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Economy

Greece Wants Foreign Energy Companies to Push Gas Hunt

ATHENS – Accelerating a timetable to get off dependency on Russian supplies, Greece wants foreign companies licensed to look for gas on land and off Crete to speed their drilling plans.

Russia’s invasion of Ukraine brought European Union sanctions but exempted buying energy because the bloc is so reliant on it, up to 40 percent of the needs, which has seen President Vladimir Putin use it as a weapon.

But at the same time the move to wean off Russian energy has seen Greece go back to using coal for years past a deadline when it was supposed to end later this decade, the New Democracy governments wants to find gas domestically.

State company Hellenic Hydrocarbon Resources Management (EDEY) will talk to Greek and foreign investors awarded natural gas exploration rights in northwestern Greece and off the island to push the drilling, said Kathimerini.

EDEY managers said the investors will be informed of the new priorities and timelines, including the completion of seismic research by the end of 2023, at the latest but hopefully in the spring of that year.

Sources not named told the enwspaper that there is already keen interest from more prospective investors for those areas and any potential new spots that would be opened for exploration.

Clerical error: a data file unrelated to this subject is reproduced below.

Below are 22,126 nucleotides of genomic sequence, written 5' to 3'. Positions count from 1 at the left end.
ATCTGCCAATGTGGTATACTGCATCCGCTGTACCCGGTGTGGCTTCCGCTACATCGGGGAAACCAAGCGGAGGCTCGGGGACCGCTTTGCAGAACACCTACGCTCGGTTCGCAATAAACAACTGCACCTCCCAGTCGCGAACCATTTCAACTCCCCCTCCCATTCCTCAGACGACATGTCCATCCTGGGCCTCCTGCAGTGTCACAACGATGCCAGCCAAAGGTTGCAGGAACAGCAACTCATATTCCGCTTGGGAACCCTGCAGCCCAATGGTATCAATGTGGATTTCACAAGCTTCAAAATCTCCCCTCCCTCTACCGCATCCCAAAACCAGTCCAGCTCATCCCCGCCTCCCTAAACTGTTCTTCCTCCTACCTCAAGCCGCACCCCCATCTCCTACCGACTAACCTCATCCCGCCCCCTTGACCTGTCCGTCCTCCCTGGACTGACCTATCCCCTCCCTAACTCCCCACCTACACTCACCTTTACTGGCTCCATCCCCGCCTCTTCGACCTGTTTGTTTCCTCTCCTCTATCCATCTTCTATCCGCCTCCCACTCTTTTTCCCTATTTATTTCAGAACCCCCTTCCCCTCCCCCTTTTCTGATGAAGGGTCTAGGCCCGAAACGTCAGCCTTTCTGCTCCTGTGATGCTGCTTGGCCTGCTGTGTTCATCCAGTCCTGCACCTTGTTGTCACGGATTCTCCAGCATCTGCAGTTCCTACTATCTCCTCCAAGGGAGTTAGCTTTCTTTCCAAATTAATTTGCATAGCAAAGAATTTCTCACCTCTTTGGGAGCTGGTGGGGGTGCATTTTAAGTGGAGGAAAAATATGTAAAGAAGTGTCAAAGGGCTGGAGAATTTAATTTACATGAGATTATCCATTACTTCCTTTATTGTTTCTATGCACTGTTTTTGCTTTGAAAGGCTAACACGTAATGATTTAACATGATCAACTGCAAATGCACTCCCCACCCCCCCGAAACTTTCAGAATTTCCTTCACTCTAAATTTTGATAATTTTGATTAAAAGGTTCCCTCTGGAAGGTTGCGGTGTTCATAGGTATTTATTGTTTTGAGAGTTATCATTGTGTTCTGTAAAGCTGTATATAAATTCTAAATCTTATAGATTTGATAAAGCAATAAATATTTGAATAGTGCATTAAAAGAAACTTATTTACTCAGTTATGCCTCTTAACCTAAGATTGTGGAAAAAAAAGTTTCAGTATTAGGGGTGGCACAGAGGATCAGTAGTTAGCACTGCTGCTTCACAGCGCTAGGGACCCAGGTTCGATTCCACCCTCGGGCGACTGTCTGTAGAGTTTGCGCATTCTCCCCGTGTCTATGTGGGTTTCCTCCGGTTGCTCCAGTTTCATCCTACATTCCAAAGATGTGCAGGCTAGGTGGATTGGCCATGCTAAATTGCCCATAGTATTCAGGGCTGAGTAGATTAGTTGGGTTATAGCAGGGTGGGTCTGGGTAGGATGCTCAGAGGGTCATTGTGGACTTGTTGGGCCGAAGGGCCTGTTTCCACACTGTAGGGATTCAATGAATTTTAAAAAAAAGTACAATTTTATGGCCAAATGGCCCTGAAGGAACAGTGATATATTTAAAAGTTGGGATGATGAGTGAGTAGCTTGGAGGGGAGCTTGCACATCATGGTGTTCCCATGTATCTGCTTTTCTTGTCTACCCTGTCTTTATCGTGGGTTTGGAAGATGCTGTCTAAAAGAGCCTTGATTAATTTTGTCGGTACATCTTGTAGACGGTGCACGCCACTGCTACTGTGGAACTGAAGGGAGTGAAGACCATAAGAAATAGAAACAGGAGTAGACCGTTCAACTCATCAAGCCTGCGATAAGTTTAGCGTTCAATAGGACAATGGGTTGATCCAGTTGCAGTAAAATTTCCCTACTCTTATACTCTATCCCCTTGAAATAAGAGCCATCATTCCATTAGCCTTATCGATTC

In the only land area leased out, to London-based Energean, the state wants exploratory drilling in a less than one acre plot to begin by the end of 2023 and production to begin by 2025, if enough reserves are found, buoyed by gas reserves found in neighboring Albania.

In Area 2, west for Corfu, leased to a consortium made up of Energean and Hellenic Petroleum (HELPE,) there will be immediate 3-D seismic exploration followed by exploratory drilling in 2024.

The target reserves are said to extend beyond Greek waters, which means that, if exploitable reserves are found, revenue will be shared with another country, the report said of the hopes.

In the Ionian Sea and the Kyparissiakos Gulf off the west coast of the Peloponnese, where HELPE has exclusive rights, 2-D seismic research has just been concluded, to be followed by analysis before proceeding with 3-D research, with research in selected spots in 2023 and drilling set for 2024.

In areas off Crete, which were licensed to a consortium made up of Total, ExxonMobil and HELPE, research has been delayed by environmental groups protesting the plan but the government still hopes for 2-D drilling this winter,

EDEY management said an estimate of 250 billion euros ($270.41 billion) from hydrocarbon exploitation is based on oil prices between $60–$70 per barrel.

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